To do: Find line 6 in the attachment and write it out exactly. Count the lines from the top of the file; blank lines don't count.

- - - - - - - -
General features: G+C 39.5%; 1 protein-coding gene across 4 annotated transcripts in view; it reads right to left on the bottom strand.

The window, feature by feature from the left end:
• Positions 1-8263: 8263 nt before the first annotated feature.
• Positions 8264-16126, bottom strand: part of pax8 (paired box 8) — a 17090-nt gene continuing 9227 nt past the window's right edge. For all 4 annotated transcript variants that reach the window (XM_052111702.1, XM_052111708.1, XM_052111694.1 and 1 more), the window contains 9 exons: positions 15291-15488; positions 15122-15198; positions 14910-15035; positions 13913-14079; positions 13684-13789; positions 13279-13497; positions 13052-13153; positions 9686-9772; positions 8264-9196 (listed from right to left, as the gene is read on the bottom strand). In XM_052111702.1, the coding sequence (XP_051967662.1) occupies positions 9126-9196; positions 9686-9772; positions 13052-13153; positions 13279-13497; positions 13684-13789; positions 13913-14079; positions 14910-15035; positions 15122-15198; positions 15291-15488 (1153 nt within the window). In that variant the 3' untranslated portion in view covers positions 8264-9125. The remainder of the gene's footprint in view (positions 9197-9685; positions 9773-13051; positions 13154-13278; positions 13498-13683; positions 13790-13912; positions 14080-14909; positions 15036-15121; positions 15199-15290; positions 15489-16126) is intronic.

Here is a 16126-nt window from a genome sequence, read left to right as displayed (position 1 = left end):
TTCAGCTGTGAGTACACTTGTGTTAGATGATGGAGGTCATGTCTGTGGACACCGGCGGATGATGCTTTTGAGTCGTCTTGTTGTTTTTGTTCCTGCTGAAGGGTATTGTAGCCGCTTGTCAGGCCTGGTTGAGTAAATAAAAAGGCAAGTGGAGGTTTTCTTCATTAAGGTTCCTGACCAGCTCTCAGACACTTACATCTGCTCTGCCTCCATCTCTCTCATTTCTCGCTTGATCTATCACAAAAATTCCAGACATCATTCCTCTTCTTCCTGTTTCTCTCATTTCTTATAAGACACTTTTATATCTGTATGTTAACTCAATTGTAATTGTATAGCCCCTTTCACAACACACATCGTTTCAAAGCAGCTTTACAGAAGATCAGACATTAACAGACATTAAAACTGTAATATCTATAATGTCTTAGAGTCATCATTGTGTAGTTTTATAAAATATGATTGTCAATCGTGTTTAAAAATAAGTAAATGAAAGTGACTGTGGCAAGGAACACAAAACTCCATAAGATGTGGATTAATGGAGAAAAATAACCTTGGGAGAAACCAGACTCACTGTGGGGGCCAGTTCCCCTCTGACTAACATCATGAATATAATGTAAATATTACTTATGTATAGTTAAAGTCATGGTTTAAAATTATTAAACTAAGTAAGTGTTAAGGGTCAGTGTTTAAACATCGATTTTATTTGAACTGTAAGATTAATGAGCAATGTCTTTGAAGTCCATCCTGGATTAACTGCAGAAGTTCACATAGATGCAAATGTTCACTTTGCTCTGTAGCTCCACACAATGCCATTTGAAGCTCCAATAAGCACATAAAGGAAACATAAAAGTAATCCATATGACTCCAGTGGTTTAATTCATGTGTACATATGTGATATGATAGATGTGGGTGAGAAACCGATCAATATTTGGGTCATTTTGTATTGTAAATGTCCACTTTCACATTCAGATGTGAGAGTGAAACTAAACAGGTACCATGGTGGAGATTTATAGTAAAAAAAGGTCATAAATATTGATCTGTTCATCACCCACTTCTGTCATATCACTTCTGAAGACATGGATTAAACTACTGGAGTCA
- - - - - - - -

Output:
TTCAGCTGTGAGTACACTTGTGTTAGATGATGGAGGTCATGTCTGTGGACACCGGCGGATGATGCTTTTGAGTCGTCTTGTTGTTTTTGTTCCTGCTGAAGGGTATTGTAGCCGCTTGTCAGGCCTGGTTGAGTAAATAAAAAGGCAAGTGGAGGTTTTCTTCATTAAGGTTCCTGACCAGCTCTCAGACACTTACATCTGCTCTGCCTCCATCTCTCTCATTTCTCGCTTGATCTATCACAAAAATTCCAGACATCATTCCTCTTCTTCCTGTTTCTCTCATTTCTTATAAGACACTTTTATATCTGTATGTTAACTCAATTGTAATTGTATAGCCCCTTTCACAACACACATCGTTTCAAAGCAGCTTTACAGAAGATCAGACATTAACAGACATTAAAACTGTAATATCTATAATGTCTTAGAGTCATCATTGTGTAGTTTTATAAAATATGATTGTCAATCGTGTTTAAAAATAAGTAAATGAAAGTGACTGTGGCAAGGAACACAAAACTCCATAAGATGTGGATTAATGGAGAAAAATAACCTTGGGAGAAACCAGACTCACTGTGGGGGCCAGTTCCCCTCTGACTAACATCATGAATATAATGTAAATATTACTTATGTATAGTTAAAGTCATGGTTTAAAATTATTAAACTAAGTAAGTGTTAAGGGTCAGTGTTTAAACATCGATTTTATTTGAACTGTAAGATTAATGAGCAATGTCTTTGAAGTCCATCCTGGATTAACTGCAGAAGTTCACATAGATGCAAATGTTCACTTTGCTCTGTAGCTCCACACAATGCCATTTGAAGCTCCAATAAGCACATAAAGGAAACATAAAAGTAATCCATATGACTCCAGTGGTTTAATTCATGTGTACATATGTGATATGATAGATGTGGGTGAGAAACCGATCAATATTTGGGTCATTTTGTATTGTAAATGTCCACTTTCACATTCAGATGTGAGAGTGAAACTAAACAGGTACCATGGTGGAGATTTATAGTAAAAAAAGGTCATAAATATTGATCTGTTCATCACCCACTTCTGTCATATCACTTCTGAAGACATGGATTAAACTACTGGAGTCA